# Implicit Functions

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*The Great Soviet Encyclopedia*(1979). It might be outdated or ideologically biased.

## Implicit Functions

functions defined by relations between independent variables that have not been explicitly solved for the latter; such relations are one of the methods of defining functions. For example, the relation

*x*^{2} + *y*^{2} − 1 = 0

defines an implicit function

*y* = *y* (x)

and the relations

*x* = ρ cos φ sin φ

*x* = ρ sin φ sin θ, *z* = ρ cos θ

define implicit functions

ρ = ρ(*x, y, z*) φ = φ(*x, y, z*) θ = θ(*x, y, z*)

In the simplest cases, the relations defining implicit functions may be solved in terms of elementary functions, that is, elementary functions may be found that satisfy these relations. Thus, in the first example above we have

and in the second,

However, in general, such elementary functions cannot be found. Implicit functions may be single-valued or many-valued. Not every relation (or system of relations) between variables defines an implicit function. Thus, if the values of the variables are restricted to real numbers, then the relation *x ^{2} + y^{2} + 1 = 0* does not define an implicit function, since the function

*e*= 0 is not satisfied by a single pair of real or complex numbers

^{xy}*ξ*and

*y;*the relation

*e”*0 is not satisfied by a single pair of real or complex numbers

^{y}=*ξ*and

*y*. The existence theorem for implicit functions in its simplest form asserts that if a function

*F*(

*x*,

*y*) vanishes for a pair of values

*x*=

*x*

_{0}, and

*y*=

*y*

_{0}[

*F*(

*x*

_{0},

*y*

_{0}≠ 0] and is differentiable in a neighborhood of the point (

*x*

_{0},

*y*

_{0}and, moreover,

*F*’

_{x}(

*x*,

*y*) and

*F*’

_{y}(

*x*,

*y*) are continuous in this neighborhood and

*F*’

_{y}(

*x*

_{0},

*y*

_{0}) ≠ 0, then in a sufficiently small neighborhood of the point

*x*

_{0}there exists a unique single-valued continuous function

*y*=

*y*(

*x*) that satisfies the relation

*F*(

*x*,

*y*) = 0 and takes on the value

*y*

_{0}for

*x*=

*x*

_{0}; also,

*y*’(

*x*) = —

*F*’

_{x}(

*x*,

*y*)/

*F*’

_{y}(

*x*,

*y*).

Power series are often used for the approximate calculation of values of an implicit function near *x*_{0}, where the function’s value *y*_{0} is known. Thus, if *F* (*x*, *y*) is an analytic function—that is, it may be expanded as a convergent double power series in the neighborhood of the point (*x*_{0}, *y*_{0})]—and if *F*’_{y}(*x*_{0}, *y*_{0}) ≠ 0, then the implicit function defined by the relation *F* (*x*, *y*) = 0 may be obtained in the form of a power series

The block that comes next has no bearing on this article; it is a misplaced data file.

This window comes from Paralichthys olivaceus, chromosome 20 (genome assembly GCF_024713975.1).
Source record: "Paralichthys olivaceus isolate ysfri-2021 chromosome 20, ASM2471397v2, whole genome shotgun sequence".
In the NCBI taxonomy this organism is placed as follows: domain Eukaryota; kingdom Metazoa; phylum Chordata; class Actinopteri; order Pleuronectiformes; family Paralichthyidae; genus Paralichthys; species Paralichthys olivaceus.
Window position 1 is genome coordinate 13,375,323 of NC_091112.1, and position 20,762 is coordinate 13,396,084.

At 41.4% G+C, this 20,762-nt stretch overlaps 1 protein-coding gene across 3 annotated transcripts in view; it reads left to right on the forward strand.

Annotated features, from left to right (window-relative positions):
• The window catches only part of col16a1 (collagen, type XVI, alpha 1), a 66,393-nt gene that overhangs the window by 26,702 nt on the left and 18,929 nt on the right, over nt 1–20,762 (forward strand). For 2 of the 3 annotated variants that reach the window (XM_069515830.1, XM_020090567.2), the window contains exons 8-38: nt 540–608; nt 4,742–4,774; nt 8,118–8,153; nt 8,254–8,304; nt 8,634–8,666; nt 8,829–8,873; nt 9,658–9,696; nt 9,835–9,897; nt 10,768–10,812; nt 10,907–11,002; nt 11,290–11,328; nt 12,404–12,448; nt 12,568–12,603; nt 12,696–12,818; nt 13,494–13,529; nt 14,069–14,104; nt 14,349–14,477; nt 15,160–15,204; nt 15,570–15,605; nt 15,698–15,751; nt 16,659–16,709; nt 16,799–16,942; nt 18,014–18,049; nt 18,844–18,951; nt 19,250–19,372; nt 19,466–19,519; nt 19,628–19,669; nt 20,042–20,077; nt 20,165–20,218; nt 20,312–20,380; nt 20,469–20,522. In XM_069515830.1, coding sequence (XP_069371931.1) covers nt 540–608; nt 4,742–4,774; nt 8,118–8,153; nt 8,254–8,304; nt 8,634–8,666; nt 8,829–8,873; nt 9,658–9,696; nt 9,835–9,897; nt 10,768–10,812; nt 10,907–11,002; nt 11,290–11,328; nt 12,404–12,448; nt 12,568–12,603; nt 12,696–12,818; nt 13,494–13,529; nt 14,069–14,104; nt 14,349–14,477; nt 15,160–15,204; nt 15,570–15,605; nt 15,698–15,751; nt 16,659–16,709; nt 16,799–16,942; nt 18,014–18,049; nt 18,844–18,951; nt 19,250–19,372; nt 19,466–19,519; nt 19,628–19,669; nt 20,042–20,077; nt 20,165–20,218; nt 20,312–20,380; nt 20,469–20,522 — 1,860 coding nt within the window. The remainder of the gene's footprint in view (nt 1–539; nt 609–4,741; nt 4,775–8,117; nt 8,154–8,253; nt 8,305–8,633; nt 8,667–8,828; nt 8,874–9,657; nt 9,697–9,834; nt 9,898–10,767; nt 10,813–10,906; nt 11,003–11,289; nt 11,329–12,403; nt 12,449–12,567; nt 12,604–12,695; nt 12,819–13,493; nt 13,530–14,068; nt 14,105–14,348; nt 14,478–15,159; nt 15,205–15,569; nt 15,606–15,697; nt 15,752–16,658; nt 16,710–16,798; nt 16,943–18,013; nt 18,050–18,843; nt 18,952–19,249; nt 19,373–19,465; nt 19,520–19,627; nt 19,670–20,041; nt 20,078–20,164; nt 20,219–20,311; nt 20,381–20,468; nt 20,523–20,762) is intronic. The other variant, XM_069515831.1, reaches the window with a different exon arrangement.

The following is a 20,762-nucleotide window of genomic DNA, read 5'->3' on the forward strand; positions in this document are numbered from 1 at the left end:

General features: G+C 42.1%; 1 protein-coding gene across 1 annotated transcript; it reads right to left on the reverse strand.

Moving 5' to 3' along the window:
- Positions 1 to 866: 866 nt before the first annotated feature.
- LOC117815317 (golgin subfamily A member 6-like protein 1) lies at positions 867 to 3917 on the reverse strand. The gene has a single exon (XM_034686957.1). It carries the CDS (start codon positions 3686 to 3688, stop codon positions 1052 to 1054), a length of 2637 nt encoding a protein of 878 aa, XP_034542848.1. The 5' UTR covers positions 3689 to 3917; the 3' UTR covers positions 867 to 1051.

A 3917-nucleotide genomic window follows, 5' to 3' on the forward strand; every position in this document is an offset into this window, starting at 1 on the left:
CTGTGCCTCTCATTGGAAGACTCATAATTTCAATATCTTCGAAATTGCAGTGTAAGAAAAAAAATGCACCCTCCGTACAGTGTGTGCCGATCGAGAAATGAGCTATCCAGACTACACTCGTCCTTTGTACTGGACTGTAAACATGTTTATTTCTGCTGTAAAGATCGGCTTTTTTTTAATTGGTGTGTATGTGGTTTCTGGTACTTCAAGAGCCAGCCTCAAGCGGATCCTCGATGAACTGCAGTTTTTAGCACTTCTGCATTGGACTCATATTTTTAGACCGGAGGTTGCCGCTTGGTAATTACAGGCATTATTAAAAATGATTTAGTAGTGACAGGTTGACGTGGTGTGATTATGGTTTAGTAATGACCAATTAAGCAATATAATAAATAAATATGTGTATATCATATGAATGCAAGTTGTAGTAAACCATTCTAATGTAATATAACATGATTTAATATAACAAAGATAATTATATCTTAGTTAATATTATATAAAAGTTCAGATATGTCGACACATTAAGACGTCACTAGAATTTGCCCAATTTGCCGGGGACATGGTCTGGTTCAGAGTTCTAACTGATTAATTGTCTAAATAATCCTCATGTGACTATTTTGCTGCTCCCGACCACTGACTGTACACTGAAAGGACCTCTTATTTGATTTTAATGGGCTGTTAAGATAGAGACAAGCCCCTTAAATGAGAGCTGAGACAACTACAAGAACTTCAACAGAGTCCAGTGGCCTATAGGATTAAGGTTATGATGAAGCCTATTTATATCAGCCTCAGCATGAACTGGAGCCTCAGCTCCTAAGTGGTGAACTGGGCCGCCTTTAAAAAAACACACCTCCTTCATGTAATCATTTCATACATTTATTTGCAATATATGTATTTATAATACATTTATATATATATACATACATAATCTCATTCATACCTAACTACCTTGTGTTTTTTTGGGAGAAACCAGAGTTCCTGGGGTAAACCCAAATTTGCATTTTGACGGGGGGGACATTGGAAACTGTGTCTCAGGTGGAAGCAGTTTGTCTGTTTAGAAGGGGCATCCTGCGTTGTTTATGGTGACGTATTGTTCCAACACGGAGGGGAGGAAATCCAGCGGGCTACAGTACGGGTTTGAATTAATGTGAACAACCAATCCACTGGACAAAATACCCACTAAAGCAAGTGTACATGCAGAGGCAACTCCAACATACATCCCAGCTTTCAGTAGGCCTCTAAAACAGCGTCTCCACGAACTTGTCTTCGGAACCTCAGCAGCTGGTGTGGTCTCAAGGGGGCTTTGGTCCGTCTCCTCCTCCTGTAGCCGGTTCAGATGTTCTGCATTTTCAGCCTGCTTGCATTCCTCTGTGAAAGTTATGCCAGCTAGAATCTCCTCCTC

which is convergent in a certain neighborhood of the point *x* = *x*_{0} The coefficients *C _{k}*,

*k*= 1, 2, . . . , may be found either by substituting this series in the relation

*F*(

*x*,

*y*) = 0 or by successively differentiating this relation with respect to

*x*. For example, if the implicit function is given by the relation

*y*^{5} + *xy* − 1 = 0, *x*_{0} = 0, *y*_{0} = 1

then

and

from which

If the relation *F* (*x*, *y*) = 0 may be put in the form *y* = *a* + *x*φ(*y*), where φ(*y*) is an analytic function, then the implicit function that is defined by this relation and that assumes the value *a* at *x* = 0 can be expanded in a Lagrange series

which is convergent in a certain neighborhood of the point *x* = 0. For example, the relation *y* = a + x sin *y* (Kepler’s equation) vields

In the general case, the values of an implicit function may be calculated by the method of successive approximations.

### REFERENCES

Smirnov, V. I.*Kurs vysshei matematiki*, vol. 1, 22nd ed. Moscow, 1967. Vol. 3, part 2, 8th ed. Moscow, 1969.

Fikhtengol’ts, G. M.

*Kurs differentsial’nogo i integral’nogo ischisleniia*, 7th ed., vol. 1. Moscow, 1969.

Kudriavtsev, L. D.

*Matematicheskii analiz*, vol. 2. Moscow, 1970.